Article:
Playdates with God: Childlike

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In the grown-up world, if I am to believe God the way a little child does, it is implied that I must employ suspension of disbelief—a term first used by poet Samuel Taylor Coleridge in 1817 in his work Biographia Literaria. In an attempt to recapture the imagination of a world held captive by the new science of the industrial revolution, Coleridge reintroduced fantastical elements into poetry—writing of visions and beings from the spiritual realm that had long been abandoned in favor of more practical imagery. Suspension of disbelief implies that to go along with a storyline, I should ignore certain aspects of the plot that are seemingly impossible. In this way, I look over what I know to be true—what my eye sees—into the greater narrative of the story … Maybe, [to have faith like a child] instead of suspending disbelief, we need to practice expansion of belief. Isn’t this the way of a little child? To open the mind wide enough that the huge presence of the impossible can fit inside? Children don’t suspend disbelief. They enter into belief with the whole of their being…” ~Playdates with God: Having a Childlike Faith in a Grown-up World

In our small group last night, we talked about the difference between being childish and childlike. We watched a video about recapturing wonder in our faith lives, and it fed my hungry heart.

We always start our small group with a check-in. We go around the room and everyone gives a little update about what’s going on in each of our lives. So before we entered into this conversation about being childish verses being childlike, we listened to stories about work and play, aging parents, dealing with teenage angst, new puppies, and adjusting to the almost-empty nest.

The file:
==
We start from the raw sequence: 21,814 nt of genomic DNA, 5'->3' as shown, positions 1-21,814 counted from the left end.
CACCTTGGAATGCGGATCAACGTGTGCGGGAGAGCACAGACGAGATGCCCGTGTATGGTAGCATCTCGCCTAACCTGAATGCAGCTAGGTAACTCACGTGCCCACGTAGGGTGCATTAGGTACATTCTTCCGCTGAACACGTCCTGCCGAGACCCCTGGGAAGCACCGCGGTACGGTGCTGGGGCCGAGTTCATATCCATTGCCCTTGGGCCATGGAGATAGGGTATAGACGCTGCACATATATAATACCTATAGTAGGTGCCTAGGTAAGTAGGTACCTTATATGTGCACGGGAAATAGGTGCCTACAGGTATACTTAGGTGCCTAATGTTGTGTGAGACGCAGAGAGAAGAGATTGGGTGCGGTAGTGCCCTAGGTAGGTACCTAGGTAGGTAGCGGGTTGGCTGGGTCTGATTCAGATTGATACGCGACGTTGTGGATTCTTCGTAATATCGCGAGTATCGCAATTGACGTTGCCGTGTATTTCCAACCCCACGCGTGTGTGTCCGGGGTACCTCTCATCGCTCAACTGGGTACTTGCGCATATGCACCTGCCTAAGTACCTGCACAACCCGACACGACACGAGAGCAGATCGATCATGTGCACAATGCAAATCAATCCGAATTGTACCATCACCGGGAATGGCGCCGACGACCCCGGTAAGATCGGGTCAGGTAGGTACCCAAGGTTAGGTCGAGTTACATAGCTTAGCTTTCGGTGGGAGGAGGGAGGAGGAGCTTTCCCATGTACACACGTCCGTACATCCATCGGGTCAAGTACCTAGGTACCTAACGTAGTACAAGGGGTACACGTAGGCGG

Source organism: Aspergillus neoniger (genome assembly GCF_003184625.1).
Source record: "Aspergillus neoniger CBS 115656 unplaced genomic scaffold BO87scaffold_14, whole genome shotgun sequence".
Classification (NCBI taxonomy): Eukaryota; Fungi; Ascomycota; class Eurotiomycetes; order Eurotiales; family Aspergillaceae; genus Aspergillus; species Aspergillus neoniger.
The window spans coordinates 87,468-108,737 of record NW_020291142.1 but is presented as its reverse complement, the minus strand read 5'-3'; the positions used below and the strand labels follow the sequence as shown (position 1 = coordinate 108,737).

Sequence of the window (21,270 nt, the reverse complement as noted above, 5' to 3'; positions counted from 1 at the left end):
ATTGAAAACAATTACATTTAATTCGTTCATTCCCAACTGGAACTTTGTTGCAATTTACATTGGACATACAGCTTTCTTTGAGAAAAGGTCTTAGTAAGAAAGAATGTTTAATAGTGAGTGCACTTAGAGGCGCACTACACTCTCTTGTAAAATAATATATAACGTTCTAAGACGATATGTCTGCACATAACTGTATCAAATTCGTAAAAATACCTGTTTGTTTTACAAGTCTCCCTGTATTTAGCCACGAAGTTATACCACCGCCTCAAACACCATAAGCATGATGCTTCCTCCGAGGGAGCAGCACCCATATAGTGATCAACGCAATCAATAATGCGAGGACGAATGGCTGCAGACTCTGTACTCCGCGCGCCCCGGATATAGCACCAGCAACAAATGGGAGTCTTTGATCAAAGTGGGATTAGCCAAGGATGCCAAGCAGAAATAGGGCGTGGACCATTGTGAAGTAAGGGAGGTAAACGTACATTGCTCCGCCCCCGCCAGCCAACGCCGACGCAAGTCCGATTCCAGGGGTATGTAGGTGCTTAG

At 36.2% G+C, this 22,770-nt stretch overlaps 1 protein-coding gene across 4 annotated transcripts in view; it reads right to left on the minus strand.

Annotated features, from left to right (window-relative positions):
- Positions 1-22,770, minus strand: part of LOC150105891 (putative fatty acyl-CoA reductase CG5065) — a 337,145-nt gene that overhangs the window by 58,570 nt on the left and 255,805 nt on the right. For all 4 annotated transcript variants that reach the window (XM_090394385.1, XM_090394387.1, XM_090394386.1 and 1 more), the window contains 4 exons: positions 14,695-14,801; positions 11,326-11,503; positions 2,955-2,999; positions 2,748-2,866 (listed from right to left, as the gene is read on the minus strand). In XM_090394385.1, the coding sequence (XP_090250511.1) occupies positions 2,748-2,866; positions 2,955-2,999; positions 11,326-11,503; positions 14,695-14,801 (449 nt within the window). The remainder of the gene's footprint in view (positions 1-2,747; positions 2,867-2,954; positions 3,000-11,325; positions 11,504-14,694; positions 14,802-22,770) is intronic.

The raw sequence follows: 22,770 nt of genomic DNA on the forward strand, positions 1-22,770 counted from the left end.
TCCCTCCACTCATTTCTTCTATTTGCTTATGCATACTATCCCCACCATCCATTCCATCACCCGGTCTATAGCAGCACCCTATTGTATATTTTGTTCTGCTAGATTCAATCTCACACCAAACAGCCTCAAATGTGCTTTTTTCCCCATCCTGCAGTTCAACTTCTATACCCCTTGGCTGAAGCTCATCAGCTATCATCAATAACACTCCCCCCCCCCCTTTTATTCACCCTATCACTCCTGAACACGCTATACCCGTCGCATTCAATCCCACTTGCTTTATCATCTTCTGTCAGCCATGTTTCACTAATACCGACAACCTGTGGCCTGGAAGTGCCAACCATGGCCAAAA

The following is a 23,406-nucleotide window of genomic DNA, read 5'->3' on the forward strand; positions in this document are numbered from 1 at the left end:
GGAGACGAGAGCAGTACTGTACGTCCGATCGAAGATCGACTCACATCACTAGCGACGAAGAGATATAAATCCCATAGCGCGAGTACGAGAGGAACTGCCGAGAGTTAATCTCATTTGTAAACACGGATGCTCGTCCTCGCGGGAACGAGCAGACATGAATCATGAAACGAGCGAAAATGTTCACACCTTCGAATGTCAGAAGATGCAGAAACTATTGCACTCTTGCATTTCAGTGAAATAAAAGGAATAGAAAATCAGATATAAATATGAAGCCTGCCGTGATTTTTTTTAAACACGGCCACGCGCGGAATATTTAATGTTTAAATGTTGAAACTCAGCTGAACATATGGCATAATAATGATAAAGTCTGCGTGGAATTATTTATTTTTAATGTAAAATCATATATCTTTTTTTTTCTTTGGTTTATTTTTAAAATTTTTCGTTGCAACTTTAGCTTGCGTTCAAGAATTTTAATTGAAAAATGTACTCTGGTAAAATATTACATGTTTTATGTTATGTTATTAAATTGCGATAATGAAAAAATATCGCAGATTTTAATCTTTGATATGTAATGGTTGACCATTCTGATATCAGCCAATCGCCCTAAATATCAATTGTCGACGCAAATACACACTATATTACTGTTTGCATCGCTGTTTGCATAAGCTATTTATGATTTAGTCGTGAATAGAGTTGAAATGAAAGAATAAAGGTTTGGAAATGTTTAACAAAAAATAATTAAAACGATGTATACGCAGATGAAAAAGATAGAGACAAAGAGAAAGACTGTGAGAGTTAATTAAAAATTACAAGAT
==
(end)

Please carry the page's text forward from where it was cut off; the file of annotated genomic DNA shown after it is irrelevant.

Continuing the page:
It’s a beautiful thing, a sharing that bonds, a great practical way of staying in touch with the big things going on in each other’s lives. But I couldn’t help noticing that the real checking-in happened later in the evening. After we watched the video and discussed its finer points, after we prayed and everyone piled their plates full with yummy food—that’s when the real connections were made. People huddled together in the living room sharing stories from every day, folks wandering out to the deck to watch the children jump on the trampoline, someone ruffling the hair of another one’s child.

We put our lives on hold and make a choice to enter into these holy moments, and in the end, these are the moments we will remember. These are the moments that expand our belief and wake us up to the knowledge that God is here. He walks among us.

In her book Deep Play, Diane Ackerman says, “There is usually a boundary or door at the edge of deep time.” We have to choose to cross the threshold. That is what planning a playdate with God does for me—invites me through the door into holy time. “What gives moments meaning is not the moments themselves,” says Emily P. Freeman in her book Simply Tuesday. “but the presence of Christ with us in the midst of them.”

Trouble is, too often I walk right by the doorway that will lead me into the kairos time—the holy time—because I’m too preoccupied with handling life on my own.

Last night, I wanted to ask my friends about the last time they let their belief expand. When last did they make room in their crowded lives to believe the impossible? When was the last time I did? When I make room in my life for time to wonder at the unlimitlessness of God, all my worries fall away.

And the impossible takes shape and form and is no longer unattainable.

Every Monday I share one of my Playdates with God. I would love to hear about yours. It can be anything: outside, quiet time. Maybe it’s solitary. Maybe it’s loud and crowded. Just find God and know joy. Click on the button below to add your link. I try to visit a few of your stories every week, so if you are a new visitor, be sure to let me know in the comments so I can welcome you. Grab my button at the bottom of the page and join us.